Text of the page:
Wuthering Heights is my all time favourite book. There are others that are better plotted, more crisply written, ‘nicer’ but they are not seared into my consciousness like Emily Bronte’s dark reflection on obsession, death and vengeance.
I first read the book when I was 11or 12. I was dumbstruck, awestruck and every other kind of struck by its passion. It is a testament to Emily’s brilliance that Heathcliff, a taciturn, brutal, unforgiving loner is still regarded as one of literature’s greatest ‘romantic’ heroes. Even the trauma of seeing a stage adaptation of Wuthering Heights in which he was played by an actor with a ginger soft perm could not dim the character’s moody magnificence for me!
I religiously read the book every couple of years and each time am struck anew by its depth and brilliance. I get teary eyed at the same parts of the story, moved by the same parts and ultimately strangely uplifted by the macabre ending, knowing that Cathy and Heathcliff are finally together again.
To have one genius writer in a family is an achievement. To have three (and potentially a fourth) is extraordinary.
This Christmas BBC television will air a film about three years in the lives of Charlotte, Emily and Anne Bronte as well as their brother Branwell who drank his talents and literary ambitions away, dying young as did Emily and Anne (30 and 29 respectively), although the sisters were struck down by tuberculosis. As a matter of interest, the filmmakers discovered during their research that the average life expectancy in Yorkshire during their time was 19!
I recently attended a preview screening of the film at BAFTA followed by a Q+A with the director, producer and lead actresses. Although I’ve read a fair bit about the Brontes, it was fascinating learning more tidbits of information about the family. The all female panel spoke of going on a Bronte boot camp to prepare for the film.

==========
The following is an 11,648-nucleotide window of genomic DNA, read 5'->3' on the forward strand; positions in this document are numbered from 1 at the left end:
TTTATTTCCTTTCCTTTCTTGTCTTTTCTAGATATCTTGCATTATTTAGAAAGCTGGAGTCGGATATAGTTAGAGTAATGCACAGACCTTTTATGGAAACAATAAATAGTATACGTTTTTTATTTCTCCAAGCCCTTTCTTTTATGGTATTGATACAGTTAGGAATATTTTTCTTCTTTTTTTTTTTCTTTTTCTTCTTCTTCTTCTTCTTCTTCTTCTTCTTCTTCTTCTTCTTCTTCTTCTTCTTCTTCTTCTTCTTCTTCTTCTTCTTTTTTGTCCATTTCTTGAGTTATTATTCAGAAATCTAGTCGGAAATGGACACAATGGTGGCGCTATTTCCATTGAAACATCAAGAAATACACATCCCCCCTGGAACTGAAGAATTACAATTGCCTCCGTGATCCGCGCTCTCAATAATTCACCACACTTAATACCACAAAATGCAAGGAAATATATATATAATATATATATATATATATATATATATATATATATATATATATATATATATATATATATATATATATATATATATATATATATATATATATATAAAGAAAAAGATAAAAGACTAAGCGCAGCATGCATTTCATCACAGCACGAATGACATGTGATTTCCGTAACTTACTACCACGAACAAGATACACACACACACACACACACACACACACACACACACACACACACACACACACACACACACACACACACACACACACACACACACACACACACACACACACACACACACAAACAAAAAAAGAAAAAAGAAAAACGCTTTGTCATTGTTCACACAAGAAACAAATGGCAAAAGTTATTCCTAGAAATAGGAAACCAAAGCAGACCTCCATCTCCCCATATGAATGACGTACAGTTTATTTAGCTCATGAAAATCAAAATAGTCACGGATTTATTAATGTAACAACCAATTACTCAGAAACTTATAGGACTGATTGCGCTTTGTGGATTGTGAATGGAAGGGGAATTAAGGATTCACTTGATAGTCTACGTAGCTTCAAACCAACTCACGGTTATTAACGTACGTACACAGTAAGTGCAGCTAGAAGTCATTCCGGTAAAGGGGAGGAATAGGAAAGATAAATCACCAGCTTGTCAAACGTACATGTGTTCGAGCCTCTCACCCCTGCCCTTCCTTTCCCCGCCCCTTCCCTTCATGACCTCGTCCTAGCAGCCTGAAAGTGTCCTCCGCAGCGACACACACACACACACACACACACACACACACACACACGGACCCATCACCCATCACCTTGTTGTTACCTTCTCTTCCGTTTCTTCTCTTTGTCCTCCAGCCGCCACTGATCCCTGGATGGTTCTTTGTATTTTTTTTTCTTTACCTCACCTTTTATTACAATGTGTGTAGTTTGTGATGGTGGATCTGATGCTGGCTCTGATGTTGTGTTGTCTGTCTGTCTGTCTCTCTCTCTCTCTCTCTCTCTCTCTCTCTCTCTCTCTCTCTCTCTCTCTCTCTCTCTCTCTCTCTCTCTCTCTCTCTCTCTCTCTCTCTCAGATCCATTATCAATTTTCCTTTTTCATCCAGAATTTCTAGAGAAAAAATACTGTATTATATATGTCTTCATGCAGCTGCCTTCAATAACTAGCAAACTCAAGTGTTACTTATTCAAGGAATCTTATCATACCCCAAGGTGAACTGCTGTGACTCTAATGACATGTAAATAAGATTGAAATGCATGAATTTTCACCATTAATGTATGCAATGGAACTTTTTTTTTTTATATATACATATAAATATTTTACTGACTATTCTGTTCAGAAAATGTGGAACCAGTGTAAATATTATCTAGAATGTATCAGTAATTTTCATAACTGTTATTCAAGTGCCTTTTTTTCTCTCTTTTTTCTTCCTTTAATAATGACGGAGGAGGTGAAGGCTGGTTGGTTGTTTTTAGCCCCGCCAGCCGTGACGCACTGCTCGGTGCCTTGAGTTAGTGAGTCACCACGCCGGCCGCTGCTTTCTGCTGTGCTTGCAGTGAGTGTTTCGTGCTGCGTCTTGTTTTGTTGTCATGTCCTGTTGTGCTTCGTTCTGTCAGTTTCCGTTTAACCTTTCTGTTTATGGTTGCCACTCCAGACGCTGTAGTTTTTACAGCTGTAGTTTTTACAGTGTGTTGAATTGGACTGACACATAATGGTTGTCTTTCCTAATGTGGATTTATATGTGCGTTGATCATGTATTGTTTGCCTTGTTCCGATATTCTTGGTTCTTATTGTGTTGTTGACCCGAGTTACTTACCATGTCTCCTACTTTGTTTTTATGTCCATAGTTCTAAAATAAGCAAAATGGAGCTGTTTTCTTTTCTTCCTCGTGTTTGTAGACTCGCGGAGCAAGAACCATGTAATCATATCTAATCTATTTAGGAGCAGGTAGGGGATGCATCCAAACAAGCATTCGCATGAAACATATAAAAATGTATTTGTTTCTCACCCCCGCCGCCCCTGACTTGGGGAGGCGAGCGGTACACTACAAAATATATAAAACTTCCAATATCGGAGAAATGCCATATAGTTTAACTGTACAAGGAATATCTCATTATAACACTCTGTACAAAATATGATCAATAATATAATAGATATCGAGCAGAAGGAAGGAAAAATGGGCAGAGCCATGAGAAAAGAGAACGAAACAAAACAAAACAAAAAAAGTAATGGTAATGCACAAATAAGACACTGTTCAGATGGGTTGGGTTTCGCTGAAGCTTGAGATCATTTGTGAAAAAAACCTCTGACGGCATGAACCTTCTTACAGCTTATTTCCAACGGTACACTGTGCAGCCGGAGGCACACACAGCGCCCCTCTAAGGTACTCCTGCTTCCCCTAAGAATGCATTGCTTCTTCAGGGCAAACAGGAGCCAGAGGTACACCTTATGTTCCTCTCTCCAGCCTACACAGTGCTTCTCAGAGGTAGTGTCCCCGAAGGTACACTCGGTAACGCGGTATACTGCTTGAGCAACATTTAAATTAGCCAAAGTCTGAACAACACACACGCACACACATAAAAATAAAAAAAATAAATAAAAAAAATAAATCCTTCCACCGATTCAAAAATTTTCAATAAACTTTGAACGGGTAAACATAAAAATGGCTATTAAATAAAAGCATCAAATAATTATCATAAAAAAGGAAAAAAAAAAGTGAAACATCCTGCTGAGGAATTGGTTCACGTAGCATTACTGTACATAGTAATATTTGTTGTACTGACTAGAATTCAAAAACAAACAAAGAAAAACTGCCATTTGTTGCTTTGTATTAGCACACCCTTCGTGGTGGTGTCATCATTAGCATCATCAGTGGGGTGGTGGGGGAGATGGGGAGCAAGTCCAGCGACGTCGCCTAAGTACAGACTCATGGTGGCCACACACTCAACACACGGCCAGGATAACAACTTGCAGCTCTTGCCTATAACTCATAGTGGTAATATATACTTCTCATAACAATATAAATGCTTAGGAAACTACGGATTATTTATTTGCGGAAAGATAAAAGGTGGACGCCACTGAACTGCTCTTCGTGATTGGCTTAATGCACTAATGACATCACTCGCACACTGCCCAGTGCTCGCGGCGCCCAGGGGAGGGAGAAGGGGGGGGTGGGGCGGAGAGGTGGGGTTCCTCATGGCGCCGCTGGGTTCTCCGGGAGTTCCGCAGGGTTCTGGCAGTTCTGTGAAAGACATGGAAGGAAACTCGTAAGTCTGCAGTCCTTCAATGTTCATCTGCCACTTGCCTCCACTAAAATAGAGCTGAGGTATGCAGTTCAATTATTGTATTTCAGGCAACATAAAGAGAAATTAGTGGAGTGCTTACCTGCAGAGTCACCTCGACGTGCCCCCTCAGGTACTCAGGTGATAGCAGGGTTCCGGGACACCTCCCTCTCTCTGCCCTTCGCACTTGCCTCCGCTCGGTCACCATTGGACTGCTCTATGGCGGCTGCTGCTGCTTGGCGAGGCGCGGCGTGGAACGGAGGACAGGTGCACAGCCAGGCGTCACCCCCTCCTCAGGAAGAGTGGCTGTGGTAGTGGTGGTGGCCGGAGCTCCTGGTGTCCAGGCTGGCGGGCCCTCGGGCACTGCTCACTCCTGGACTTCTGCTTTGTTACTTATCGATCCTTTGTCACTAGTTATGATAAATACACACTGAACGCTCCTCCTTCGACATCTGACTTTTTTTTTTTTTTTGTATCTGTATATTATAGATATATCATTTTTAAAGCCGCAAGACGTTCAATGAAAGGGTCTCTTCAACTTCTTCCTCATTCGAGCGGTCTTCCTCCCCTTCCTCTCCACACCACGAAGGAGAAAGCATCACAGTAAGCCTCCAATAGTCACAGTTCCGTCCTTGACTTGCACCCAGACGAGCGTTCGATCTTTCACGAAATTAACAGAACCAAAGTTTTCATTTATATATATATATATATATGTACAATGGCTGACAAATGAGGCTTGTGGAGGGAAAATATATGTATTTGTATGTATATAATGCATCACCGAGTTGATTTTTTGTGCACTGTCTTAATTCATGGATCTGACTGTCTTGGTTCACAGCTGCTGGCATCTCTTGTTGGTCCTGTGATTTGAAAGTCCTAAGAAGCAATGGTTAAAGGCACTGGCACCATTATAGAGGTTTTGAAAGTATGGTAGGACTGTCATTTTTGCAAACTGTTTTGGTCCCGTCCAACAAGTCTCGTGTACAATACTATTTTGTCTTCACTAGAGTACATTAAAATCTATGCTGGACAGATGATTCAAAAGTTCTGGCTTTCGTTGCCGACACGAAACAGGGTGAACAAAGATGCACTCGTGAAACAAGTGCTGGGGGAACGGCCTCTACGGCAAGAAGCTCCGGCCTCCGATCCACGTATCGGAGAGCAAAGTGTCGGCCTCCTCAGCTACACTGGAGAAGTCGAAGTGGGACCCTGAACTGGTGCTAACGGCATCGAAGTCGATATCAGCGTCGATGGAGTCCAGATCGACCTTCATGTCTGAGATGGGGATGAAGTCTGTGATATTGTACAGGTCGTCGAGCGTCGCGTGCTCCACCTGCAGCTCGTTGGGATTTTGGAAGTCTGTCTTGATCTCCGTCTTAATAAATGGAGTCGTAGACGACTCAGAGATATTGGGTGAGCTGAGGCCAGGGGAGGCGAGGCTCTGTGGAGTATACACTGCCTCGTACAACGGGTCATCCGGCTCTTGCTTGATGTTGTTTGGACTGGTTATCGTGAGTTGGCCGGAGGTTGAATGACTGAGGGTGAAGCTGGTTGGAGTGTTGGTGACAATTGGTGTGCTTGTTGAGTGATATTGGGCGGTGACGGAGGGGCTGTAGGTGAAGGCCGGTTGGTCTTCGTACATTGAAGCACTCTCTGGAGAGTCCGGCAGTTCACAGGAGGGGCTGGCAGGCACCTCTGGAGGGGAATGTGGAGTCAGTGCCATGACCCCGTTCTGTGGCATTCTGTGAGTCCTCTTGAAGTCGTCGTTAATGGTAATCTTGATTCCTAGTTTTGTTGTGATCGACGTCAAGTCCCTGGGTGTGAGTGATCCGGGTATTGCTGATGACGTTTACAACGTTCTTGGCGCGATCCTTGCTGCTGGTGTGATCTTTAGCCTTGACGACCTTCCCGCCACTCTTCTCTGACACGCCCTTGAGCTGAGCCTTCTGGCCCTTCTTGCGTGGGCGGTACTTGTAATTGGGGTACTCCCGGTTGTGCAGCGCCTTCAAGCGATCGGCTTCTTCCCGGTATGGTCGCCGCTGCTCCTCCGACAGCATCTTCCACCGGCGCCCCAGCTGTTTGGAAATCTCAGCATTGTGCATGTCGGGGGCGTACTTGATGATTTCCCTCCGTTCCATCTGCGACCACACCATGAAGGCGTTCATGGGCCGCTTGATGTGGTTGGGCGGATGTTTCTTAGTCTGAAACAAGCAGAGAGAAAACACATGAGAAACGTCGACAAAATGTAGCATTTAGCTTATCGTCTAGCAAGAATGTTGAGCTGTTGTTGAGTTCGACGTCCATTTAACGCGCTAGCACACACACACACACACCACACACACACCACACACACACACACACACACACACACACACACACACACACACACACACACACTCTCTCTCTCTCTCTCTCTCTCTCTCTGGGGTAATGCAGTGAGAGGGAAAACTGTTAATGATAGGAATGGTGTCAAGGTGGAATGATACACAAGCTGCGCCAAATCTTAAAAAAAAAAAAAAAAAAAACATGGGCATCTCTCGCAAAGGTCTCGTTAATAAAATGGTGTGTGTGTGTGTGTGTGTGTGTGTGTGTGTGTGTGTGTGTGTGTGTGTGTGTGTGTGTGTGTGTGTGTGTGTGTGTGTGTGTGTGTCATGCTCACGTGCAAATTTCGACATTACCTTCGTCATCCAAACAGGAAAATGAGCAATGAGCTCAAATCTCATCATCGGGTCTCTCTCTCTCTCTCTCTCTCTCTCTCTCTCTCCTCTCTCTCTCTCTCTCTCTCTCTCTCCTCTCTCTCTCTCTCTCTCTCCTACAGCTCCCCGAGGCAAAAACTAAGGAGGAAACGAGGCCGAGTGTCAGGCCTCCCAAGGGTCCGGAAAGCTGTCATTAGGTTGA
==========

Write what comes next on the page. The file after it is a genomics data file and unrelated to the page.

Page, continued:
‘There has been so much myth making about the sisters over the years,’ said Sally Wainwright, the director. ‘Some of it started when Charlotte herself wrote introductions to the second editions of Wuthering Heights and Agnes Grey. Her sisters were dead by then and she tried to sanitize them in some ways to make them and their work more acceptable to the society of that time. It was almost as if she had to apologise for the power of their work.’
The film shows clearly how much the sisters had to fight to get their work published and the obstacles they faced being women of that period with talent. In fact their first work was published under male names so as not to arouse suspicion and also, touchingly, to keep their success from Branwell who had always wanted to publish a novel.
Emily was described by the panel as ‘the Sphinx of English literature,’ so little is known about her.
In the film she is portrayed as strong willed but not looking for recognition. It is Charlotte, the eldest sister who is ambitious for each of their literary voices to be heard. Each of the three actresses, Charlie Murphy (Anne) who, incidentally was named after Charlotte Bronte, Chloe Pirri (Emily) and Finn Atkins (Charlotte) are excellent in their roles as is Adam Nagaitis as the unhappy Branwell. Jonathan Pryce is on fine form as their dignified father Patrick. Yorkshire is the other lead in the film. The moors are beautifully shot and Haworth village as it might have then been is a treat.
At first the sisters’ accents seem a little odd, not quite Yorkshire until you learn that Charlotte is noted by those who knew her, at one point, to have had an Irish accent. Being school teachers Charlotte and Emily might also have had to learn to ‘speak properly’ and soften any accents accounting for the unusual mix we hear on screen.
The women’s dresses too mark out their different personalities. Anne is pretty and feminine at all times, Charlotte, harsh and very proper while Emily, the homebody is the least concerned with her appearance. Charlotte was 4’10, Emily an unusual 5’7 in that time. Emily is noted in records as sometimes leaning on Charlotte!
Charlotte cared little for teaching, referring to her pupils as pin brain dolts! Emily as once bitten by a dog and calmly pulled a red hot poker from the fire to put on the bite!
Branwell was a very talented writer himself but fade to fulfil his early promise. He had a huge impact on the sisters and is undoubtedly the model for Hindley in Wuthering Heights.
Elsewhere the film deftly builds in the various inspirations for each of the sisters’ stories from the small world around them. Like Jane Austen, the Brontes took snippets of conversations and gossip they heard in their isolated parsonage and turned them into remarkable, classic pieces of literature which continue to enthrall readers from around the globe hundreds of years after their death.
To Walk Invisible will be shown on 29th December. It’s a must see.